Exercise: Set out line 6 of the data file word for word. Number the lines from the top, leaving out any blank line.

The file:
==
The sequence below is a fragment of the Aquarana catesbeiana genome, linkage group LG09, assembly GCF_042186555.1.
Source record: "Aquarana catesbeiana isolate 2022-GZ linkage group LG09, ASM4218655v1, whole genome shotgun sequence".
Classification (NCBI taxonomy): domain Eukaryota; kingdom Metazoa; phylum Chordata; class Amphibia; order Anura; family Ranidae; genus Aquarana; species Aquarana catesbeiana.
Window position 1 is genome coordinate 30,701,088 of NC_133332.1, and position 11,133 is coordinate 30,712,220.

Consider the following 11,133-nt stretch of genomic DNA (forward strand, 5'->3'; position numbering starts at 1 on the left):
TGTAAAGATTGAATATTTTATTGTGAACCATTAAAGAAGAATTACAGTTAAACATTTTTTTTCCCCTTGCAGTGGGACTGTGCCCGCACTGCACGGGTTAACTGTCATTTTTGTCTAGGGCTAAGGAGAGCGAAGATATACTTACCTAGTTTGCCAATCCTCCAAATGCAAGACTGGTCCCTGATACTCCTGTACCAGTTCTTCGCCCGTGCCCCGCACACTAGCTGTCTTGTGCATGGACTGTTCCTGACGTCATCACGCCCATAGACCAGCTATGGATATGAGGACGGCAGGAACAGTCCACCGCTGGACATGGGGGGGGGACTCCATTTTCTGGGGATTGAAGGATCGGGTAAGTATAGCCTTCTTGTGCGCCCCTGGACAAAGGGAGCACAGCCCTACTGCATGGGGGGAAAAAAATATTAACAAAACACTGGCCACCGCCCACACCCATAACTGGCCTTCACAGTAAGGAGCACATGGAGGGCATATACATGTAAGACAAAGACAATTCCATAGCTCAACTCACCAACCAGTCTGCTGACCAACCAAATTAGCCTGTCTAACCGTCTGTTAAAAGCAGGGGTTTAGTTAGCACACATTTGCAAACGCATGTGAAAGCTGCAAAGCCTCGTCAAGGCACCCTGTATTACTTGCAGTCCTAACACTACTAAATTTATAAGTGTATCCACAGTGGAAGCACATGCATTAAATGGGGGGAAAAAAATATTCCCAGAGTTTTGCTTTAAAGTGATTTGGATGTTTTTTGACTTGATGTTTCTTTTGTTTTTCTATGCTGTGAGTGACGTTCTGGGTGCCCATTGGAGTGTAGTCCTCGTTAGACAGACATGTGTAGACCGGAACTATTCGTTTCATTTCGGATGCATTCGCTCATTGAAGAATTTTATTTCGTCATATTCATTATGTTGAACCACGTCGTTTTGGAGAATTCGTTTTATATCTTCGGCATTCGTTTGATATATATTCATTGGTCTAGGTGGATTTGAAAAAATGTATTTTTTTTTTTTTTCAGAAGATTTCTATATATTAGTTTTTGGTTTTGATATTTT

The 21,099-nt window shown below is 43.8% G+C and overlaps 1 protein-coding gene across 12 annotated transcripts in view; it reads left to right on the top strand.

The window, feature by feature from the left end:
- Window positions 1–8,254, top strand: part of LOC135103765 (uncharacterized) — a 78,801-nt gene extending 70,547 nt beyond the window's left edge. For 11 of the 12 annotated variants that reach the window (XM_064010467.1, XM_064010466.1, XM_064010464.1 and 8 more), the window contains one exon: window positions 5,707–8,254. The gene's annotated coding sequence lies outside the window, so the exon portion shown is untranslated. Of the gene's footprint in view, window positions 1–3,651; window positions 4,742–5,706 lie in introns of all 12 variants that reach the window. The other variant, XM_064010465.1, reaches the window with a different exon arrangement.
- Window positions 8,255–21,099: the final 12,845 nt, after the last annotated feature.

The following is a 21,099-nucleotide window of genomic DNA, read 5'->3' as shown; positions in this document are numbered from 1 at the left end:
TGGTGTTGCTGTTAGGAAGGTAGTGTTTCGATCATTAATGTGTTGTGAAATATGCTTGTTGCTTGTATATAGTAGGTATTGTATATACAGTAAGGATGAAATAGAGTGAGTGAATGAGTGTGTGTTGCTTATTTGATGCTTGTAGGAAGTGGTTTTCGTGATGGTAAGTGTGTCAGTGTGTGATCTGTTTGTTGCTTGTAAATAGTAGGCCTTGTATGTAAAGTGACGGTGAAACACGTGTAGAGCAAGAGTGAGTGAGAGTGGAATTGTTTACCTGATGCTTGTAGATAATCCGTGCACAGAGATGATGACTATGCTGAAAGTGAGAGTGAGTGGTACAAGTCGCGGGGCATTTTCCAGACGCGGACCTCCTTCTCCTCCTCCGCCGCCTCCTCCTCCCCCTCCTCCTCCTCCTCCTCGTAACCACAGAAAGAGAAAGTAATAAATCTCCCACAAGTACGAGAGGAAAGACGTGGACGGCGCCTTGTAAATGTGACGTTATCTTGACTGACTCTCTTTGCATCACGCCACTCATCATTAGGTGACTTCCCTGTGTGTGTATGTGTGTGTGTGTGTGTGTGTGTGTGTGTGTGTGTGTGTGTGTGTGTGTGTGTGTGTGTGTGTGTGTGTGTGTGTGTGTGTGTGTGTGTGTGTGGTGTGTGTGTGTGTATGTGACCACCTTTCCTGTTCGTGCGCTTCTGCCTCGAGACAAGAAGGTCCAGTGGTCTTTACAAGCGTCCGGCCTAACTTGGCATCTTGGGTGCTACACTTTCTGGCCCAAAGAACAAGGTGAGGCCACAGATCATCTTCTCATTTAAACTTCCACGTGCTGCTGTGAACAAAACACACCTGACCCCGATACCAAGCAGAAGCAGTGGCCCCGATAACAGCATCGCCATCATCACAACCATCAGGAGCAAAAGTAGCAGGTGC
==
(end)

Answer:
TGTAAAGATTGAATATTTTATTGTGAACCATTAAAGAAGAATTACAGTTAAACATTTTTTTTCCCCTTGCAGTGGGACTGTGCCCGCACTGCACGGGTTAACTGTCATTTTTGTCTAGGGCTAAGGAGAGCGAAGATATACTTACCTAGTTTGCCAATCCTCCAAATGCAAGACTGGTCCCTGATACTCCTGTACCAGTTCTTCGCCCGTGCCCCGCACACTAGCTGTCTTGTGCATGGACTGTTCCTGACGTCATCACGCCCATAGACCAGCTATGGATATGAGGACGGCAGGAACAGTCCACCGCTGGACATGGGGGGGGGACTCCATTTTCTGGGGATTGAAGGATCGGGTAAGTATAGCCTTCTTGTGCGCCCCTGGACAAAGGGAGCACAGCCCTACTGCATGGGGGGAAAAAAATATTAACAAAACACTGGCCACCGCCCACACCCATAACTGGCCTTCACAGTAAGGAGCACATGGAGGGCATATACATGTAAGACAAAGACAATTCCATAGCTCAACTCACCAACCAGTCTGCTGACCAACCAAATTAGCCTGTCTAACCGTCTGTTAAAAGCAGGGGTTTAGTTAGCACACATTTGCAAACGCATGTGAAAGCTGCAAAGCCTCGTCAAGGCACCCTGTATTACTTGCAGTCCTAACACTACTAAATTTATAAGTGTATCCACAGTGGAAGCACATGCATTAAATGGGGGGAAAAAAATATTCCCAGAGTTTTGCTTTAAAGTGATTTGGATGTTTTTTGACTTGATGTTTCTTTTGTTTTTCTATGCTGTGAGTGACGTTCTGGGTGCCCATTGGAGTGTAGTCCTCGTTAGACAGACATGTGTAGACCGGAACTATTCGTTTCATTTCGGATGCATTCGCTCATTGAAGAATTTTATTTCGTCATATTCATTATGTTGAACCACGTCGTTTTGGAGAATTCGTTTTATATCTTCGGCATTCGTTTGATATATATTCATTGGTCTAGGTGGATTTGAAAAAATGTATTTTTTTTTTTTTTCAGAAGATTTCTATATATTAGTTTTTGGTTTTGATATTTT